Open study

is now brainly

With Brainly you can:

  • Get homework help from millions of students and moderators
  • Learn how to solve problems with step-by-step explanations
  • Share your knowledge and earn points by helping other students
  • Learn anywhere, anytime with the Brainly app!

A community for students.

Object sliding down a ramp .... PE and KE

Physics
See more answers at brainly.com
At vero eos et accusamus et iusto odio dignissimos ducimus qui blanditiis praesentium voluptatum deleniti atque corrupti quos dolores et quas molestias excepturi sint occaecati cupiditate non provident, similique sunt in culpa qui officia deserunt mollitia animi, id est laborum et dolorum fuga. Et harum quidem rerum facilis est et expedita distinctio. Nam libero tempore, cum soluta nobis est eligendi optio cumque nihil impedit quo minus id quod maxime placeat facere possimus, omnis voluptas assumenda est, omnis dolor repellendus. Itaque earum rerum hic tenetur a sapiente delectus, ut aut reiciendis voluptatibus maiores alias consequatur aut perferendis doloribus asperiores repellat.

Join Brainly to access

this expert answer

SIGN UP FOR FREE
|dw:1348751150306:dw|
oh, and time it takes to slide to the bottom of the ramp is 1.638 seconds Potential energy = .0025*9.8*.46 Kinetic energy at the bottom of the ramp is?
this problem involves friction

Not the answer you are looking for?

Search for more explanations.

Ask your own question

Other answers:

I think we can use work-kinetic energy theorem.
hopefully :) I seem to come up with 2 different answers; and i know one of them is wrong.
The aceleration must be constant right?
\[a=\frac{2d}{t^2}\] \[v=at=\frac{2d}{t}\] \[K_e=\frac12mv^2\] energy lost to friction \[P_e-K_e\]
assume a constant acceleration yes
You're did it correct i think
do you know the co-efficient of sliding friction?
not outright; but that can be calculated with given information i believe
Hmm, actually we don't need \(\mu\) since time is known.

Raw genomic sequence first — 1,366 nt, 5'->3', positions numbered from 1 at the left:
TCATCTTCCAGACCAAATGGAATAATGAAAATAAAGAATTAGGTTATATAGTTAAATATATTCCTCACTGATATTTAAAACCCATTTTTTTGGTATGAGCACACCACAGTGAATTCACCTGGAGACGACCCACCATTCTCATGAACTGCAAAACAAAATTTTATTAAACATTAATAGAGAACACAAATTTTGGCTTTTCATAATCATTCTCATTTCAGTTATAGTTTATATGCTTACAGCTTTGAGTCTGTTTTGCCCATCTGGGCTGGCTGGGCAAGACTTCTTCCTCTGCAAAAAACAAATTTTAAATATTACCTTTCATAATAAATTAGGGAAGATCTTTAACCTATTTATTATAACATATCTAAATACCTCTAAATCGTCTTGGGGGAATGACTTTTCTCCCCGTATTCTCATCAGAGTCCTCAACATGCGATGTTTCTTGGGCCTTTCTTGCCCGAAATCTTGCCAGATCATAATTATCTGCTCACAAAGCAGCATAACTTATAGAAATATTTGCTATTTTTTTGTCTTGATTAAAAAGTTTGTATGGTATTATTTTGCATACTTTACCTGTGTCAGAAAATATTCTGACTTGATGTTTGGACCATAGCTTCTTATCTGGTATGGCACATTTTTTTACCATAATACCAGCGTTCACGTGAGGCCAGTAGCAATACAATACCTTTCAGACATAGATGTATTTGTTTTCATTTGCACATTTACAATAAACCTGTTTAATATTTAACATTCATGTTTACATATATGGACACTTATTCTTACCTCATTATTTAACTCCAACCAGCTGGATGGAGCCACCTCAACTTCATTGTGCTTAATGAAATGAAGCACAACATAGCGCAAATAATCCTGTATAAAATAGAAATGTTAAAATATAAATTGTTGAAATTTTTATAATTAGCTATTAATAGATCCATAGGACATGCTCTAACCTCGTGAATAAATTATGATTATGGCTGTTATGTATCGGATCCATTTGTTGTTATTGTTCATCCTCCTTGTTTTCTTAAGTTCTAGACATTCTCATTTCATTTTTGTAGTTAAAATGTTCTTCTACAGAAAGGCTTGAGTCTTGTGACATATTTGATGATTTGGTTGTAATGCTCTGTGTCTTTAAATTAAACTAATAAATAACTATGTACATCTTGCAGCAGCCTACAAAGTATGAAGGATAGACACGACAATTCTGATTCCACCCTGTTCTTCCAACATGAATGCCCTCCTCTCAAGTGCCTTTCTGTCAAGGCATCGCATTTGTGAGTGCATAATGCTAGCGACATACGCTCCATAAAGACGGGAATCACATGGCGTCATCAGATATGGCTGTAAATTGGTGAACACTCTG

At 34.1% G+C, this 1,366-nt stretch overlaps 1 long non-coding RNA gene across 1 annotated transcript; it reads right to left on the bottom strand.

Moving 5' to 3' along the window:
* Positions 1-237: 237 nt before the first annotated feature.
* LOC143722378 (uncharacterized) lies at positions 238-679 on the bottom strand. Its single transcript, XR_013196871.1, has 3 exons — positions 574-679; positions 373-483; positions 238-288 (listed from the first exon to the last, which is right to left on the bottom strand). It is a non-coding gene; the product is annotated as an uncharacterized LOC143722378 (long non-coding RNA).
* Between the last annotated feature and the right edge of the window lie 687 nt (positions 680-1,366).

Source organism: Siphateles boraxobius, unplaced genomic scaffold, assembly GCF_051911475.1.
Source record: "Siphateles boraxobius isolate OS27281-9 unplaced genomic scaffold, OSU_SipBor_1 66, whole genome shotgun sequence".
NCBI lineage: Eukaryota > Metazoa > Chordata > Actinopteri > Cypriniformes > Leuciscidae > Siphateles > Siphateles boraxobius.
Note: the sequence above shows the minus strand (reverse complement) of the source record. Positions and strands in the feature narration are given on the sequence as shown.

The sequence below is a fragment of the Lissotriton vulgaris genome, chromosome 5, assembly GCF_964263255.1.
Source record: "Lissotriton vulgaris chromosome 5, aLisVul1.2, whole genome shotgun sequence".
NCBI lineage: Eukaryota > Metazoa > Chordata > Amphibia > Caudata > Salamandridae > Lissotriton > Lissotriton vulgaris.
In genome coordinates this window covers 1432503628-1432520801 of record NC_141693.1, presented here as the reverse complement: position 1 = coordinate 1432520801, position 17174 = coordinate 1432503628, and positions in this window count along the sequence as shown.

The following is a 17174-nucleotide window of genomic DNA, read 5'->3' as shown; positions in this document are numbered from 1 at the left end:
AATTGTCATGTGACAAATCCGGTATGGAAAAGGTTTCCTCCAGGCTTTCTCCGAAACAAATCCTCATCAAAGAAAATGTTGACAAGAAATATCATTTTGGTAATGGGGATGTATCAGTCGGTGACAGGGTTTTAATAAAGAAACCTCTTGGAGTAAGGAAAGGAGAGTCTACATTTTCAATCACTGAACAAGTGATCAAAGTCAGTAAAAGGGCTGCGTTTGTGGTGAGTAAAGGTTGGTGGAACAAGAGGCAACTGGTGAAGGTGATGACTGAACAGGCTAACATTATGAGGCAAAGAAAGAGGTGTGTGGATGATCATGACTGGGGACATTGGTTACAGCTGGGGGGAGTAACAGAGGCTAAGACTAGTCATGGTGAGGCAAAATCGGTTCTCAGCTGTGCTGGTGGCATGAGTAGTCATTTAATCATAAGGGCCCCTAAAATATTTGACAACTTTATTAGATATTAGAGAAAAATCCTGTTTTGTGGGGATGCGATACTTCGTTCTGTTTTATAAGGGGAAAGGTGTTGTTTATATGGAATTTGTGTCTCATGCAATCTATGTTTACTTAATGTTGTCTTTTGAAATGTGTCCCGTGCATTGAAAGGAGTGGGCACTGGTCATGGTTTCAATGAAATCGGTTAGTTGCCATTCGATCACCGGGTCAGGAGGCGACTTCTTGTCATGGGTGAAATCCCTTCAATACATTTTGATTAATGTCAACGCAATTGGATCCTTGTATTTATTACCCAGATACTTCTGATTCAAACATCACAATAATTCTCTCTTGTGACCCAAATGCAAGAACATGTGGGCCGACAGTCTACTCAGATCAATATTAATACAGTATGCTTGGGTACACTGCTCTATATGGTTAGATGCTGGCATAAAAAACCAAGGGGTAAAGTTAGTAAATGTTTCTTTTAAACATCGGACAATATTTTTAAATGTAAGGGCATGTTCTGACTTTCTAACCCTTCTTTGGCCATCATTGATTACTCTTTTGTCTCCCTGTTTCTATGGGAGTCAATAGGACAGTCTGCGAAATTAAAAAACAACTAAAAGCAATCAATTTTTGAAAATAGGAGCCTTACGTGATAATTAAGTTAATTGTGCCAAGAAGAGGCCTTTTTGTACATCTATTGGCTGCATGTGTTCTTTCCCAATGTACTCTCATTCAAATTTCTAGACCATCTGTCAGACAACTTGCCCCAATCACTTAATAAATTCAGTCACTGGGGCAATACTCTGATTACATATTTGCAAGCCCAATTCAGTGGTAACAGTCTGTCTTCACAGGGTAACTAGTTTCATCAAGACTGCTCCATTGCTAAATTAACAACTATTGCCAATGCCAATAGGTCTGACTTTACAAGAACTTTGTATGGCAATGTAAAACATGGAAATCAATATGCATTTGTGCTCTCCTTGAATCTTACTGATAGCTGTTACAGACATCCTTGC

mmm true.
\[\mu_k=\frac{g~sin\theta-a}{g~cos\theta}\] \[F_k=\mu_k*\vec n=\frac{g~sin\theta-a}{g~cos\theta}*mg~cos\theta\] \[F_k=m(g~sin\theta-a)\] \[W_f=F_k*d=md~(g~sin\theta-a)\]
hey you know that v=2d/t^2. So KE is just 1/2 mv^2.
i mean, what else do you want?
just working it thru a couple of ways. When I first tried to work this out; I used: Pe = mgh = 0.01127 J in a frictionless system; Ke = Pe at the bottom of the ramp mgh = mv^2/2 gh = v^2/2 sqrt(2gh) = v v = 3.0027 m/s right?
The problem maybe 1.638 sec isn't the correct time :)
yes, v=3m/s in that case.
its pretty good, we slid the penny 5 times and averaged it out
at first the velocity of the Ke i just worked out threw me for a loop
you actually measured 3m/s!?
i couldnt see why the velocity from v=2d/t wasnt matching up :)
the 3 m/s was not measured, it was calculated
oh i thought you performed an experiment with a penny..
i spose my question is; is using the velocity of 2d/t a proper way to determine the kinetic energy in the system at the bottom of the ramp?
yes. This works no matter what the friction is (even 0).
thanks :) so if it was a frictionless system, then the kinetic energy at the bottom of the ramp would still equal the potential energy from the start of it; and all that would change is the final velocity of the object then.
..and a change in time, but thats a given :)
yes.
Here's a nice video of an extreme case where the object slides with uniform velocity: http://www.youtube.com/watch?v=84DXjumAxNQ&feature=plcp
lol, great; i minute ten watching a sock slide down a banister ....
x)

Not the answer you are looking for?

Search for more explanations.

Ask your own question